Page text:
Motivated from the above analysis, the aim of the present paper is to discuss the boundary layer flow of second grade fluid over an exponential stretching sheet. To the best of author’s knowledge only a single attempt is available which discussed the exponential stagnation with the exponential stretching when fluid is taken as Newtonian. However, this analysis has not been discussed so far for non-Newtonian fluids. Therefore, in this paper we have discussed both the analytical and numerical solutions of the second grade fluid with exponential stagnation point flow with exponential stretching in the presence of mixed convection heat transfer. It is also worth able to mention here that we have discussed the two strong solution techniques together. The analytical solutions are carried out with the help of homotopy analysis method [21-28][21]. For validity of the solution we have also provided numerical solutions obtained with the of Keller-box technique [29, 30, 31]. The physical features of embedding parameters are discussed through graphs.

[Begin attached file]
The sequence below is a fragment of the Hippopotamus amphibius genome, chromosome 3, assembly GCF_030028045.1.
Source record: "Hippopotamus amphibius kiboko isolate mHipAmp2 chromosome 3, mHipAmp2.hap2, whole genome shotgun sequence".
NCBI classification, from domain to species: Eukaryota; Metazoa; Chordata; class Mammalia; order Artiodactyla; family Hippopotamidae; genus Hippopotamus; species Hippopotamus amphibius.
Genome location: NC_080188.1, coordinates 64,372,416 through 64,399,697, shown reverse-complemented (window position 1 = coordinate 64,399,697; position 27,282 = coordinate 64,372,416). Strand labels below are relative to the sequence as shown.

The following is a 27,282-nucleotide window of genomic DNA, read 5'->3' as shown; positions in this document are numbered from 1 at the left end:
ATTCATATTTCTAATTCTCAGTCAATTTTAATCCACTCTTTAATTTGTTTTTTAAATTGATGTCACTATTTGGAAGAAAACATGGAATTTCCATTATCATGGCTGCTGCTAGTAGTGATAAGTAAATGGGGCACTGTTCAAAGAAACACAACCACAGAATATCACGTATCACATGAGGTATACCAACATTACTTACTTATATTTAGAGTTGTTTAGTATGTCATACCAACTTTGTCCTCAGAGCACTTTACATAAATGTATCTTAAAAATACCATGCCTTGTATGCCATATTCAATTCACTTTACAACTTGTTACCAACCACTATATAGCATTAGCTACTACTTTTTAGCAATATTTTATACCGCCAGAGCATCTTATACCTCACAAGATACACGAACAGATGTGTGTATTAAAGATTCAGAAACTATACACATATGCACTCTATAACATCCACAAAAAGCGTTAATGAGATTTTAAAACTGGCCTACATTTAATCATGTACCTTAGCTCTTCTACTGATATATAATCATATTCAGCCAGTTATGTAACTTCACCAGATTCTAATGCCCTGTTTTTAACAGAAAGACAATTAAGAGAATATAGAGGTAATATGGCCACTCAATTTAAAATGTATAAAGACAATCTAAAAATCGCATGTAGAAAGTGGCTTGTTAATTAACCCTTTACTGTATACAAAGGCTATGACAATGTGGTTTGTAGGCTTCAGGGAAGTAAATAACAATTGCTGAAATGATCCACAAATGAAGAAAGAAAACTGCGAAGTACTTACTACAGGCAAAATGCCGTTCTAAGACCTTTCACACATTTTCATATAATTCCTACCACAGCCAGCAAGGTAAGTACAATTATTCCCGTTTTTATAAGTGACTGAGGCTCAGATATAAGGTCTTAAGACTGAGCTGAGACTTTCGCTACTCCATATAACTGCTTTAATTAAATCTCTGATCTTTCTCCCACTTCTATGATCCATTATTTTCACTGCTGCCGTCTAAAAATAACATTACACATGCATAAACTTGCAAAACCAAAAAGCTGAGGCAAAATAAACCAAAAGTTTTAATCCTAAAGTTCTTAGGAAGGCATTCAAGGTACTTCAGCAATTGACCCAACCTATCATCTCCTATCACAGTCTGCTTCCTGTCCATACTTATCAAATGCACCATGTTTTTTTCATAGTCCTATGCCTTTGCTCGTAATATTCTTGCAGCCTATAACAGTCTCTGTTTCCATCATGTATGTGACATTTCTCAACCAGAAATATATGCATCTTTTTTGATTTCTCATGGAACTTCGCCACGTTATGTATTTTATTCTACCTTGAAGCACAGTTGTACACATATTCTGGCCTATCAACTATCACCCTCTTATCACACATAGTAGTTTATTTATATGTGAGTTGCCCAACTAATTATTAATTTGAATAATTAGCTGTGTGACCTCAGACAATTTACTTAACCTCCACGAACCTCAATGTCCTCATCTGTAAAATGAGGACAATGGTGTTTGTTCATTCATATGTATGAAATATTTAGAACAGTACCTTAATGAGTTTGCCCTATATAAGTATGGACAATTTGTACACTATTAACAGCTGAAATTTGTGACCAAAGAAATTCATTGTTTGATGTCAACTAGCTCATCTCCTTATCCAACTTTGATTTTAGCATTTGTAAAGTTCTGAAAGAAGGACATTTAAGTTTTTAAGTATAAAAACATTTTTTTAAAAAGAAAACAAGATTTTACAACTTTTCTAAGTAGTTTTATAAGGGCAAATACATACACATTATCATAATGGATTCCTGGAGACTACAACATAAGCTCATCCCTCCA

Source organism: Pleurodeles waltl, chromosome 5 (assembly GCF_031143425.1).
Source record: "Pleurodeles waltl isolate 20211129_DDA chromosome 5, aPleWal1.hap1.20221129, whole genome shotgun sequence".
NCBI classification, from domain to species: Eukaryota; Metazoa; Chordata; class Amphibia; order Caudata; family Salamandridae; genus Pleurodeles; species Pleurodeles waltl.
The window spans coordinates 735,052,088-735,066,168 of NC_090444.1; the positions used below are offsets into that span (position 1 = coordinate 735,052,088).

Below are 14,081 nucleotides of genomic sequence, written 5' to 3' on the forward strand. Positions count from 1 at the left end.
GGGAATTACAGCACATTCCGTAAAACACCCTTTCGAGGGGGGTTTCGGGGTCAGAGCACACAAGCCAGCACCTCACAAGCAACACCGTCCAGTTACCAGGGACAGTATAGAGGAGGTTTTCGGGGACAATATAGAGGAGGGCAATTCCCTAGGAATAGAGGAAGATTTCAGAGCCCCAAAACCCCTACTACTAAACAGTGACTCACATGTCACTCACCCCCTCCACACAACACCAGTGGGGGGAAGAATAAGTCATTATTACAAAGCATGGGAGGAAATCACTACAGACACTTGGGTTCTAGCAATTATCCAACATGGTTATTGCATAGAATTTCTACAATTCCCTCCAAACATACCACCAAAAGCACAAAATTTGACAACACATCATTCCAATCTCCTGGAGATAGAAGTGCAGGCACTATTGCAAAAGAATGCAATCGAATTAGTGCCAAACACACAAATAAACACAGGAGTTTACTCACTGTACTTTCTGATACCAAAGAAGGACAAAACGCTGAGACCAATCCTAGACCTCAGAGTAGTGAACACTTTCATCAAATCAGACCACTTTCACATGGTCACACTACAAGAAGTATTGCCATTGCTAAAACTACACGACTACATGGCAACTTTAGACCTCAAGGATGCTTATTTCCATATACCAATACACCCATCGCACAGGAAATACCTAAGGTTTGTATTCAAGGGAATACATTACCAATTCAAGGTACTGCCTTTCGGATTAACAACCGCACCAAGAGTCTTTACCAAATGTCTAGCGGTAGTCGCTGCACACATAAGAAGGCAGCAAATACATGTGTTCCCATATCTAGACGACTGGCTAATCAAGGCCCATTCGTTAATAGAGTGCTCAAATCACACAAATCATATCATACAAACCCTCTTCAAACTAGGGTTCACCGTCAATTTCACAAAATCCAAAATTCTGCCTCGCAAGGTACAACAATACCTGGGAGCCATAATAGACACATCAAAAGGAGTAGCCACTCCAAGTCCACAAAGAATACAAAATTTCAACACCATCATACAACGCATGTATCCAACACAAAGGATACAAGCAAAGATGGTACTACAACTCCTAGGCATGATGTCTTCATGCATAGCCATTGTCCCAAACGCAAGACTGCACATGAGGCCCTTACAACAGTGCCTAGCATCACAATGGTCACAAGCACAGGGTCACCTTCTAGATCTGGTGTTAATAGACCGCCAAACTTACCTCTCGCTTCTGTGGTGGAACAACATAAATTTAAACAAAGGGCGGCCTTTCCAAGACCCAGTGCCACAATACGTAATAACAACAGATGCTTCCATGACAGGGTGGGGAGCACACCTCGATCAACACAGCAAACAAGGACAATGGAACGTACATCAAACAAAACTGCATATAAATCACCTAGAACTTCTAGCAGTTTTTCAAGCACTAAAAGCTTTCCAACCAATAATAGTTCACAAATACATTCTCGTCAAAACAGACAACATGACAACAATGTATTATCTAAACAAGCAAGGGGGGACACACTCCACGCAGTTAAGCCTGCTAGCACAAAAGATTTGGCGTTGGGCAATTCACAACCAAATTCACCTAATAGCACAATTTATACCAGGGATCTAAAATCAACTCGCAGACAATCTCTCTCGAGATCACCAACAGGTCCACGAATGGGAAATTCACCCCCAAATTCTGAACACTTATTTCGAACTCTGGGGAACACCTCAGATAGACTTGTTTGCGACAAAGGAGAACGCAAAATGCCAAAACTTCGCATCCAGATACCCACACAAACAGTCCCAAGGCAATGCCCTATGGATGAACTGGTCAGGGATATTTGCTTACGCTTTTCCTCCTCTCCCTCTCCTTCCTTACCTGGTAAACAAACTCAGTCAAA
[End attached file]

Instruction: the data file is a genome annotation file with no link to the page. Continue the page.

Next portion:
2. Formulation

Let us consider a stagnation point flow of an incompressible second grade fluid over a stretching sheet. The stretching and stagnation point is assumed to be of exponential type. The Cartesian coordinates (x, y) are used such that x is along the surface of the sheet, while y is taken normal to it. The related boundary layer equations of second grade fluid in the presence of heat transfer take the following form

(1)
(2)
(3)